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Quebec Premier Pauline Marois. (Jacques Boissinot/THE CANADIAN PRESS)
Quebec Premier Pauline Marois. (Jacques Boissinot/THE CANADIAN PRESS)

PQ won’t get rich with new tax on wealthy Add to ...

Quebec’s new Parti Quebecois government has mused about plans to introduce new higher tax rates for those with incomes over $130,000, and still higher taxes for those over $250,000. While more recent reports suggest these plans may be in flux, if enacted, Quebec would not be alone. Nova Scotia added a higher bracket in 2010; Ontario announced a high income bracket in April of this year as part of the NDP-Liberal budget deal.

From the perspective of fairness, it is not difficult to argue in favour of higher taxes on the highest earners. Those at the top of the income distribution have done the best over the last 30 years, and it may be thought fair to ask them to contribute more to the government pot. If government needs more revenue, it would be odd not to go first to those who have seen the highest gains, rather than ask for more from those who have struggled.

Moreover, the lack of progressivity in the top range of Canada’s income tax stands out.

In the United States, the top federal tax bracket isn’t reached until income of $388,351 (U.S). Until the 1970s, Canadian rates also exhibited progressivity throughout the top range of the income distribution with new brackets kicking in at very high income levels. For example, the top federal bracket of 80 per cent in 1971 wasn’t hit until today’s equivalent of $2.3-million (Canadian).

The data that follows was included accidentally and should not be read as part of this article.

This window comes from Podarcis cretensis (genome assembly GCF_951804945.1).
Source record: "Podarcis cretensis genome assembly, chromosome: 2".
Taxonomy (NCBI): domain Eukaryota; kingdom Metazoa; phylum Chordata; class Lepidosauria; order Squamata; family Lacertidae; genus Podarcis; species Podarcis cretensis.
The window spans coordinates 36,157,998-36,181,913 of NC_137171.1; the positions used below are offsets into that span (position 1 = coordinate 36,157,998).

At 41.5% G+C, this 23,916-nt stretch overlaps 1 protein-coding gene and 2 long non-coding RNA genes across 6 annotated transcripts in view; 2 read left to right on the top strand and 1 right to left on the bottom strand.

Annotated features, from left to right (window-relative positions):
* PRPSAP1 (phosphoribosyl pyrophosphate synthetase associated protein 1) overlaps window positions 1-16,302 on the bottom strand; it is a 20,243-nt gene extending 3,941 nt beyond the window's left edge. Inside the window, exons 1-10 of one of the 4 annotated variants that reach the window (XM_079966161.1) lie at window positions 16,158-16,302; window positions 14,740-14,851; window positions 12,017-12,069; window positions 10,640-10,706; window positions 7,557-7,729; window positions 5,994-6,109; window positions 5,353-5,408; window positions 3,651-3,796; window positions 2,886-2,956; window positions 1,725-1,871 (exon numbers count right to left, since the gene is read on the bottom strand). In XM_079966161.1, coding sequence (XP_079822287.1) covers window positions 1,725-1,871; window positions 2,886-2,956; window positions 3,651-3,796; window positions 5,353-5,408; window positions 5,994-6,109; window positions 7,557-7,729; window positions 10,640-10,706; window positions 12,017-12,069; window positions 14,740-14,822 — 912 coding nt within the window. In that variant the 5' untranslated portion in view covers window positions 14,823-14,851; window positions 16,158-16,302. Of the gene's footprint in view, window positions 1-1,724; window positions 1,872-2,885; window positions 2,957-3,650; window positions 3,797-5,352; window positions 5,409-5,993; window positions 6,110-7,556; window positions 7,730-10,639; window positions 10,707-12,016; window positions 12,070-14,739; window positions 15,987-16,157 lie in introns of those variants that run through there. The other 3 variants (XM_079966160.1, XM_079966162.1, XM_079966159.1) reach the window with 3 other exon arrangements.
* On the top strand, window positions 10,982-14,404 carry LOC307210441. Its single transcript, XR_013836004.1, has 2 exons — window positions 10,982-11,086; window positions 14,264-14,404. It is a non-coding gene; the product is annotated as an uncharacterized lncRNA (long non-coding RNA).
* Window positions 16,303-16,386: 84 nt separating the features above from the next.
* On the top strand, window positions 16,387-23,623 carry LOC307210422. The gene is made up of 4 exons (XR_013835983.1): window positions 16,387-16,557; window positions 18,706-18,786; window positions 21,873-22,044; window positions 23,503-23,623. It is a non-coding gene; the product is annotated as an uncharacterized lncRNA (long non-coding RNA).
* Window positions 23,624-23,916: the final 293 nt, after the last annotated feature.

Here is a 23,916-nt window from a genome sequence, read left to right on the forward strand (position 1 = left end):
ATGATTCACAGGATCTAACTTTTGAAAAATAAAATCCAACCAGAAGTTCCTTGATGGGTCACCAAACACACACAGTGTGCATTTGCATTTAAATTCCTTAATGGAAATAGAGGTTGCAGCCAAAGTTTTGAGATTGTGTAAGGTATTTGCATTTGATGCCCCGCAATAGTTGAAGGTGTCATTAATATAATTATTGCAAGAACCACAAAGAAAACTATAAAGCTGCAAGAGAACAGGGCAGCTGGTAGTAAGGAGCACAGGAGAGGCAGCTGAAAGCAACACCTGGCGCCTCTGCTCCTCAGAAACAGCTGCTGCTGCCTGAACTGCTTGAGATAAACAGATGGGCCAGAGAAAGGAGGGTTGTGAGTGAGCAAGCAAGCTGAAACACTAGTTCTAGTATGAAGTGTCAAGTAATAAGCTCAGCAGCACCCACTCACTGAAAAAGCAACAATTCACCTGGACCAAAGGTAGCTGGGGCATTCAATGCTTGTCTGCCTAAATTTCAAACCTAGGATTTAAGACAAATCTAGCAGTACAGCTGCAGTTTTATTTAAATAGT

However strong the case for fairness may be, some harsh realities confront the Quebec finance minister’s plans. Strong evidence (which I discussed previously for the case of Ontario’s high income tax changes) suggests the bounty from higher taxes on high-earners will be limited.

There isn’t a strong case to suggest that high-earners would work less or move their residence due to a few more points of income tax. Instead, it is most likely that high earners would rearrange their financial affairs in an attempt to lower their tax bills. For example, a tax avoidance scheme with some fixed amount in setup costs might begin to make financial sense once taxes exceed a certain level.

At its core, the proposition that high income tax brackets will yield significant revenue relies on the belief that those with access to the very best financial planning advice will fail to heed it.

To stop such tax leakage in response to high-income tax rate increases requires more than wishful thinking. A careful examination and reform of tax loopholes and a tightening of tax administration would help limit the avoidance response to taxation. However, such action requires careful consideration and can’t be done on the fly. As other provinces consider altering the progressivity of their tax systems, more attention needs to go to tightening and improving the tax system rather than simply slapping a new rate on top.

Kevin Milligan is Associate Professor of Economics at the University of British Columbia

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